According to a study, 127 new IoT devices are connecting to the internet every second. Gartner says that there will be 20 billion IoT devices by 2026 running on technologies such as RFID, EPID, NFC, Bluetooth®, Z-Wave, and Wi-Fi.
IoT will eventually become a part of everything that we can imagine:
- Military (predictive analysis)
- Healthcare management
- Agriculture (precision crop management)
- Smart traffic management and connected vehicles
- Energy and water management
- Airline baggage management
- Manufacturing (predictive analysis and reduction of maintenance cost)
- Retail, CPG, logistics
- Home and personal care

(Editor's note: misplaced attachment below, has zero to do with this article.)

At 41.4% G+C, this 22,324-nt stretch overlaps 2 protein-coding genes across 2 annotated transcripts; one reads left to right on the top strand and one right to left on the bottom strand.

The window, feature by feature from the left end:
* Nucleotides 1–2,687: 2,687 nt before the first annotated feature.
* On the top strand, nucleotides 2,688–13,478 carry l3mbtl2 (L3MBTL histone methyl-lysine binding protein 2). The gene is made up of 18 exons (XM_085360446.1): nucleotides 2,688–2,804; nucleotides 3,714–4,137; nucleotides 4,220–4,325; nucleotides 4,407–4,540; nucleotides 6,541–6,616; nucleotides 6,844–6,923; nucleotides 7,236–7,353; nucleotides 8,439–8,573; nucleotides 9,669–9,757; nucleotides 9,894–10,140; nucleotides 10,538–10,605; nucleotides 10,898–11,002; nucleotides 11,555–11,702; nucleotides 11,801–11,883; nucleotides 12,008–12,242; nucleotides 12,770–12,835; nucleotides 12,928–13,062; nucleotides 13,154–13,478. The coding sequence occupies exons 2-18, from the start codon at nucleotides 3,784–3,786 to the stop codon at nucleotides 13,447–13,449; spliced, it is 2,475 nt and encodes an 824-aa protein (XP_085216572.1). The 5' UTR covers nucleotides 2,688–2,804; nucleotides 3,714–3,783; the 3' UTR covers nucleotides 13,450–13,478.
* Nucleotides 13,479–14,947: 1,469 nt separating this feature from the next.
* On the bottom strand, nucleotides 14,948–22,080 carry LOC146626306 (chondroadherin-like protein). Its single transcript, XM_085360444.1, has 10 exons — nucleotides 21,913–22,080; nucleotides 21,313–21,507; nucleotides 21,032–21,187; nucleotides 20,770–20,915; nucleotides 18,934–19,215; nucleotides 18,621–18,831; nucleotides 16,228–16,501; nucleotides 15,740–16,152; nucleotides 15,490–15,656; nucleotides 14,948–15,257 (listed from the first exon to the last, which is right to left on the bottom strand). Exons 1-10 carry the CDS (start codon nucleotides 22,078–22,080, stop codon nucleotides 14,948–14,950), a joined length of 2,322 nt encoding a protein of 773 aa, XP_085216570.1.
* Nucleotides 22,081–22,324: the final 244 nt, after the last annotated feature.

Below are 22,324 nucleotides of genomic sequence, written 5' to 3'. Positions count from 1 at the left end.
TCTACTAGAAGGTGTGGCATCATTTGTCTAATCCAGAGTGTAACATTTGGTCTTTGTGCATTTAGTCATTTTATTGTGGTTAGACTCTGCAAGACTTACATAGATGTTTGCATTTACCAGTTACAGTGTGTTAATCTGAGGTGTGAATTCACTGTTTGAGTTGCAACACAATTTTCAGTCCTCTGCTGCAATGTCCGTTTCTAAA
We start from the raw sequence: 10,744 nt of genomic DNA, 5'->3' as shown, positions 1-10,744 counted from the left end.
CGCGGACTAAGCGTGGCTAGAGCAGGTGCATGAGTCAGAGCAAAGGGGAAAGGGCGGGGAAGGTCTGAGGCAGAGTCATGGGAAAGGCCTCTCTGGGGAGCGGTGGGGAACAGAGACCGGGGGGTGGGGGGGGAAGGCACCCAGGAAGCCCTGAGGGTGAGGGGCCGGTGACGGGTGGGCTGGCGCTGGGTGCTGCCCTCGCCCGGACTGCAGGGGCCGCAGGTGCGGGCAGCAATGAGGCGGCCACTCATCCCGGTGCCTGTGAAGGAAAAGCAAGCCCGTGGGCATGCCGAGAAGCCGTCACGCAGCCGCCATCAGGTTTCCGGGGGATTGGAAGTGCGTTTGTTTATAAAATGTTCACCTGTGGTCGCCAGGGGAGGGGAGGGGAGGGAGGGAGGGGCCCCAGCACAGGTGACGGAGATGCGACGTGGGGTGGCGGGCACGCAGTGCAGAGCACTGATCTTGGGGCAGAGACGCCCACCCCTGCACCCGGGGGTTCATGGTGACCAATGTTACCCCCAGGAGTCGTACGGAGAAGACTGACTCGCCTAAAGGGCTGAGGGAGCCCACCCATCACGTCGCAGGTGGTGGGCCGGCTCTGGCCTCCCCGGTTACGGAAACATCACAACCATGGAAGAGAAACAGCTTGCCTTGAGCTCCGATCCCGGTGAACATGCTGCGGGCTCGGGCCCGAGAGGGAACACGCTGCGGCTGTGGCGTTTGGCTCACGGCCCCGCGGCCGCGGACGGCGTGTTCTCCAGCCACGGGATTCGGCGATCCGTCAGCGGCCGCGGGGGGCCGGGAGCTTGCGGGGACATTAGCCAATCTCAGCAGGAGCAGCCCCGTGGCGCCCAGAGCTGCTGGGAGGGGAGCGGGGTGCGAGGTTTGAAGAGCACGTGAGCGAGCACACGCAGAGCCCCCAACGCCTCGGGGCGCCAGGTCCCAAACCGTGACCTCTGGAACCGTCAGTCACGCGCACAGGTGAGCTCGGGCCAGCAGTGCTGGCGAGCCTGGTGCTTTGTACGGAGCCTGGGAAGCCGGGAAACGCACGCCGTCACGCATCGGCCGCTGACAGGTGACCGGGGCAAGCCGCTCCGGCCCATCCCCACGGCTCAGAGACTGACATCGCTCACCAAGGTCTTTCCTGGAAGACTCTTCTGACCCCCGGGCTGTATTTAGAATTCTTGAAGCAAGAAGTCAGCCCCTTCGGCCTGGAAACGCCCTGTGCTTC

As you can see, it will require the production of a large number of similar devices for each job.
This makes the process of IoT testing all the more significant, complex, and prone to errors. IoT manufacturers need systems that can quickly replicate the tests and give accurate results for faster time to market. IoT device manufacturers will face challenges such as:
- Not having the relevant expertise to make such testing devices or code in-house.
- Maintaining multiple versions of each code for test and production environment, leading to human errors.
- Keeping the cost of R&D and production low.
- Meeting stringent quality standards across multiple devices to avoid failures and mass product recalls.
What are the Types of IoT Testing?
IoT device testing spans ideation, R&D, prototyping, manufacturing stages. Each stage requires different methodologies, testing parameters, and test equipment.